Detroit automakers, fresh off strong earnings last week, all posted less than thrilling April sales data on Tuesday, promptly sending shares of each automaker lower. Ford Motor Company's (NYSE:F) 7.1% sales decline was its second disappointing month in a row and not the start to the spring season investors had hoped for. General Motors (NYSE:GM) didn't fare well, either, posting its first decline since January, and Fiat Chrysler Automobiles (NYSE:FCAU) hasn't recorded a sales gain since August.
This is life as we know it amid a plateauing sales cycle in the U.S., but there was still some positive data from the automakers' April. Here are the highlights.
Ford Motor Company -- 214,695 units, 7.2% decline
Ford's total April sales result was driven lower by its 10.5% decline in retail sales compared with the prior year, partially offset by flat fleet sales. Demand for passenger cars continues to fade, and it's showing. Sales of the Fiesta, Fusion, and Focus were down 25%, 19%, and 17%, respectively; Ford's entire car segment was down a staggering 24%. And while April wasn't the start to the second quarter that investors had hoped for, at least in terms of total sales volume, Ford is at least sticking to its guns and isn't chasing sales with massive incentives.
On the bright side, full-size trucks continue to fly off dealership lots. Ford's F-Series tallied 70,657 units sold in April -- historically, anything above 50,000 in a month is strong -- with an overall $3,700 increase in average transaction prices. The Super Duty is even more ridiculous, with its average transaction prices increasing by $8,400 to an April record of $58,200 per truck. Ford's SUVs are also selling well: SUV sales totaled more than 67,000 units in April, a 3% gain over the prior year, and enough to set an April record for the company.
General Motors -- 244,406 units, 5.8% decline
General Motors' sales decline during April was led by its high-volume Chevrolet brand, which was down a steep 10.4%, compared with the prior year. That more than offset Buick's and Cadillac's respective 17% and 9.5% increases, since Chevrolet accounts for the majority of the automaker's sales. However, GM continued to wind down its fleet sales, making for a more profitable mix. Fleet sales were 52,495 units in April, an 11% decline, and sales to daily rental companies -- the least preferable fleet sales -- were down 20%.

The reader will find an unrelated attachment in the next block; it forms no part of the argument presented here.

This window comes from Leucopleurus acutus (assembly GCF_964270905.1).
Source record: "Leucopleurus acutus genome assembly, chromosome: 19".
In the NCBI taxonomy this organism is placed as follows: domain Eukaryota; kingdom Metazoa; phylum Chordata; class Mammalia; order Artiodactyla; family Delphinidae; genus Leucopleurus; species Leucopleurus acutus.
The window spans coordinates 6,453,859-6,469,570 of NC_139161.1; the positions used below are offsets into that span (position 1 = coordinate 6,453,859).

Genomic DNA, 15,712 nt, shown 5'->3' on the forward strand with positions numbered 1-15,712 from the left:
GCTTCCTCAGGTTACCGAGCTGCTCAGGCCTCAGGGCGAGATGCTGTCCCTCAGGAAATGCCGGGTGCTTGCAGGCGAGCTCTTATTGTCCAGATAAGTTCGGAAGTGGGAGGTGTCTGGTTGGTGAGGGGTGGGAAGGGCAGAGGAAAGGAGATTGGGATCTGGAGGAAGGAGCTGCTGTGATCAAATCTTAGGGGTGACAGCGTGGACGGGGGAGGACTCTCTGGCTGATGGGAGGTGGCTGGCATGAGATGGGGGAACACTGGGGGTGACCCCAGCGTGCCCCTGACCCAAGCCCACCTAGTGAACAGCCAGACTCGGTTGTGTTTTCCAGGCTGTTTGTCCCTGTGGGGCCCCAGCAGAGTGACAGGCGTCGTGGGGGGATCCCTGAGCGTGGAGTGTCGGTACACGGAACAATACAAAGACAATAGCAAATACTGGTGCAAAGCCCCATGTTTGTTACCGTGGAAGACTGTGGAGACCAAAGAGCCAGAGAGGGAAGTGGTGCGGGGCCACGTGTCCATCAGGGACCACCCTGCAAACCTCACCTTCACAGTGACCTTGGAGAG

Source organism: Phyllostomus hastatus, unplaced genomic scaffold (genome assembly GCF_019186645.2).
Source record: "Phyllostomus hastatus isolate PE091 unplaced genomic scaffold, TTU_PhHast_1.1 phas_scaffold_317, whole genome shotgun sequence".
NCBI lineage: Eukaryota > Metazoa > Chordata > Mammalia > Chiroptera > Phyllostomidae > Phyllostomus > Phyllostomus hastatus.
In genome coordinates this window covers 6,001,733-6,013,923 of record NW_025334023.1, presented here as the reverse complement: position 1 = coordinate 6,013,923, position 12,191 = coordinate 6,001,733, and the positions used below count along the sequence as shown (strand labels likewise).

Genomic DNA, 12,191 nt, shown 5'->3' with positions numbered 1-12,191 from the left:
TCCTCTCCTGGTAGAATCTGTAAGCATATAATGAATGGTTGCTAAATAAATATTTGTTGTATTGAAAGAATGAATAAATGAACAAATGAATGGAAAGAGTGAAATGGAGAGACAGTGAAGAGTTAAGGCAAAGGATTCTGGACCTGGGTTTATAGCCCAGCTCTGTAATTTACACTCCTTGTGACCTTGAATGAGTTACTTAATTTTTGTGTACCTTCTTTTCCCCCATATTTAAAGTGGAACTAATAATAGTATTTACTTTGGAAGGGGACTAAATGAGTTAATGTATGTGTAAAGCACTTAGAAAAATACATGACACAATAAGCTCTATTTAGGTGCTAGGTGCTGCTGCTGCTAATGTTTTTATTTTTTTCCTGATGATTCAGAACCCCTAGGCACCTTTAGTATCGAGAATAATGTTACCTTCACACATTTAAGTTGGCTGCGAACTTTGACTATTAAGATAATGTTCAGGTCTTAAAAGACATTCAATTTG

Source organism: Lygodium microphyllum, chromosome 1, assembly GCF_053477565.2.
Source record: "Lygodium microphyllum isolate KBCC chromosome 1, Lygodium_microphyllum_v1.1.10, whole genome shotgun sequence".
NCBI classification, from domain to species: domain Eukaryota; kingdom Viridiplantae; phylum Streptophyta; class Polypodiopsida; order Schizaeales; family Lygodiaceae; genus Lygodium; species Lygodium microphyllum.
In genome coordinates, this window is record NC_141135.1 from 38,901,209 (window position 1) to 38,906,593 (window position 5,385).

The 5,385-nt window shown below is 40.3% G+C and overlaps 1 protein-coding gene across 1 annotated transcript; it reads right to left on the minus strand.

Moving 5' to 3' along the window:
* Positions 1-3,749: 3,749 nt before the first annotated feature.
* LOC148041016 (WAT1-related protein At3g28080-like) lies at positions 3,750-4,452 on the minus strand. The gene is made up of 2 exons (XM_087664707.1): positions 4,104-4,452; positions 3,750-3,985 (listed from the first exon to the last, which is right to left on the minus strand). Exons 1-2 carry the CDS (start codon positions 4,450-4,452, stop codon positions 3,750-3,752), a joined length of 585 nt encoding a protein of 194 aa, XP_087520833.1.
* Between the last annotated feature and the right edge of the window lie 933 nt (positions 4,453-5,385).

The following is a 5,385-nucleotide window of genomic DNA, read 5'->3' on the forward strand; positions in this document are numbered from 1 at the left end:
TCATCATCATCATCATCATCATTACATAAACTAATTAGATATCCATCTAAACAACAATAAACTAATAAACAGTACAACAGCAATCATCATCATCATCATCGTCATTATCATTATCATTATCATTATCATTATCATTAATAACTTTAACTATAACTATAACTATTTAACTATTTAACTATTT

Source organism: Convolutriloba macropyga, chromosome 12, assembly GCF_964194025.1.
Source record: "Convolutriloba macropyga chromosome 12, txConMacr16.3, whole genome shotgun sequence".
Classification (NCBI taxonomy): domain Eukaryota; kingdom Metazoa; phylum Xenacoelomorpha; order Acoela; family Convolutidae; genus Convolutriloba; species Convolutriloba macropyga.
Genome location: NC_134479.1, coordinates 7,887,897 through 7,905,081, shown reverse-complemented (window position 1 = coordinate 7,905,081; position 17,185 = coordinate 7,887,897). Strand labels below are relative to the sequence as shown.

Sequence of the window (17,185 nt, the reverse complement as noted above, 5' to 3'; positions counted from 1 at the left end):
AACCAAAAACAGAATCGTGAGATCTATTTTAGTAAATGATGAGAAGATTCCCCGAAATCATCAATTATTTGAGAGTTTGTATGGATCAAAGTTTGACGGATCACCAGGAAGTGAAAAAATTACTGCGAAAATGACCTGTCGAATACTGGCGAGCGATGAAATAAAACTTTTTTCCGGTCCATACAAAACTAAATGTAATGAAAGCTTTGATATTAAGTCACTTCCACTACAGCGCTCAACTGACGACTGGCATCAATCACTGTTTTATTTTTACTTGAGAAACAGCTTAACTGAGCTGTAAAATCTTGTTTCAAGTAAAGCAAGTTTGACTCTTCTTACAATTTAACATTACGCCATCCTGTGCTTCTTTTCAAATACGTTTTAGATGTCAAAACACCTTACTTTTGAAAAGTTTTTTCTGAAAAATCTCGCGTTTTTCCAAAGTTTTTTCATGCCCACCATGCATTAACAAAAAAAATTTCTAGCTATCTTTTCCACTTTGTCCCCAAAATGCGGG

Unlike its crosstown rival Ford, General Motors' full-size trucks didn't have a great month. In fact, sales of the Chevrolet Silverado were down 20% to 40,154 units and the GMC Sierra was down a similar 15% to 17,400 units. Its midsize trucks didn't fare much better, either, with the Chevrolet Colorado and GMC Canyon posting respective declines of 11% and 22%.
Part of the diminished demand could be from GM's move to pull back incentive spending, which was 11.7% of average transaction prices last month, lower than its first-quarter average of 14.1%. GM's average transaction prices increased $600 per unit compared to the first-quarter 2017, to roughly $35,000.
Fiat Chrysler Automobiles -- 177,441 units, 7% decline
Similar to its Detroit counterparts, FCA checked in with a tough April, as sales dropped 7% compared with the prior year. Part of that decline was due to a pullback in fleet sales. FCA's fleet sales represented only 17% of total sales in April, which is well below Detroit automakers' historic norm. The company's Chrysler and Dodge brands continue to contribute very little, with each brand posting a 3% sales decline. If you combine all Chysler and Dodge vehicle sales for April, it would still trail those of Ford's F-Series alone.
Other highlights include FCA's Ram Truck brand, which posted a 5% sales increase compared with the prior year, driven in large part by an 8% increase in Ram pickup-truck sales. The Jeep Grand Cherokee had a solid month, with sales increasing 6% in April compared with the prior year. However, that was essentially the only Jeep vehicle to post a gain in April, and the overall Jeep brand recorded a drastic 17% sales decline as it gears up for the all-new 2017 Jeep Compass launch.
While April's automotive sales figure won't impress investors, it's worth noting that as the broader economy improves, wages rise, and interest rates remain fairly cheap, there's still plenty of fuel to keep vehicle sales near historic highs for the near term.